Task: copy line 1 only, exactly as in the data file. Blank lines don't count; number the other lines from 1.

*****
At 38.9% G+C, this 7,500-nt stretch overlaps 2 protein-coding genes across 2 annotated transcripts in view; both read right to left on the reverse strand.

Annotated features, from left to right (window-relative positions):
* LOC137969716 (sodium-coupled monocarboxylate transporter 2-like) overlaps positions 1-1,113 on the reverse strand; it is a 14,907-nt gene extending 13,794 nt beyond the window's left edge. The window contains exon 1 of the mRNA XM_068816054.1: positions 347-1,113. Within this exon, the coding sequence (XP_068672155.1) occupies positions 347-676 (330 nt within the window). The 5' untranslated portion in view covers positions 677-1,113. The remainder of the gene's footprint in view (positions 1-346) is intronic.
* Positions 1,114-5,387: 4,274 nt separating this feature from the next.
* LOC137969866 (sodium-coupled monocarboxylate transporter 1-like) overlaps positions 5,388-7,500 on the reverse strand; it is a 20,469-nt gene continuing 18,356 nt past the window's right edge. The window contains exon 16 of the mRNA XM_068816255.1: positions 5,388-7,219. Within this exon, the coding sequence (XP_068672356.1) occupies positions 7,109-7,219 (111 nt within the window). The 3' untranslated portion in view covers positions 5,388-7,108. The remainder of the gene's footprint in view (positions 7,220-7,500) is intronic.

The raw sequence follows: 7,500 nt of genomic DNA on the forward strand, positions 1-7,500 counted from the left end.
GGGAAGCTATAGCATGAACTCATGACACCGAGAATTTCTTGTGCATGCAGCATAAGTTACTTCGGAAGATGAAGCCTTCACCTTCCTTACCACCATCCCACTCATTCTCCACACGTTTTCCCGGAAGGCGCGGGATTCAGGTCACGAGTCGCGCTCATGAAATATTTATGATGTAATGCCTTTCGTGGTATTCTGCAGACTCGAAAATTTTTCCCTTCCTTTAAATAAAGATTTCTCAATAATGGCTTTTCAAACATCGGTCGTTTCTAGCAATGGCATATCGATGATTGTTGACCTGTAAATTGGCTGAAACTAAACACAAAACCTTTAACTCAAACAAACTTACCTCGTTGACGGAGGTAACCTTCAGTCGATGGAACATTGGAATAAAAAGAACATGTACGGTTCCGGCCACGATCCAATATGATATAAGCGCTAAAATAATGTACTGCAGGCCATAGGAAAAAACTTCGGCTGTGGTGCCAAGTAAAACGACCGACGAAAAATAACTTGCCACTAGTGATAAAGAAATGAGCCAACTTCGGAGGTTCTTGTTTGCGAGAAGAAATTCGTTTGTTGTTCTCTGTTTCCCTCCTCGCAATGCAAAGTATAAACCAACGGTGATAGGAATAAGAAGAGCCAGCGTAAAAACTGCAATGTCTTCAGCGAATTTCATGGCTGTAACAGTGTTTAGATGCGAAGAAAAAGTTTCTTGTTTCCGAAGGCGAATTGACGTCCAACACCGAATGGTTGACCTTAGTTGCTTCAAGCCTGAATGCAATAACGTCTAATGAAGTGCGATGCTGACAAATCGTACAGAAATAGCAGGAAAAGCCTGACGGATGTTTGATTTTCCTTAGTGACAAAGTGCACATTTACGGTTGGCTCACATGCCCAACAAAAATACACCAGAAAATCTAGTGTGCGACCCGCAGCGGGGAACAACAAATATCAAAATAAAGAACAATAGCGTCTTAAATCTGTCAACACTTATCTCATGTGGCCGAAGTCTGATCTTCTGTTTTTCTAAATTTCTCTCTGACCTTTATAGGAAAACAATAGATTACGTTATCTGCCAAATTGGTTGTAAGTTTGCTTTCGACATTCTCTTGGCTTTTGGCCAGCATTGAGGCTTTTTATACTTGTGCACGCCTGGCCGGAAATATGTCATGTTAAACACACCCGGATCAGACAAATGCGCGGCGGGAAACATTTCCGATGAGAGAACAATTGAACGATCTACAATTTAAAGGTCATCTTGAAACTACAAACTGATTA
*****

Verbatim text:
At 38.9% G+C, this 7,500-nt stretch overlaps 2 protein-coding genes across 2 annotated transcripts in view; both read right to left on the reverse strand.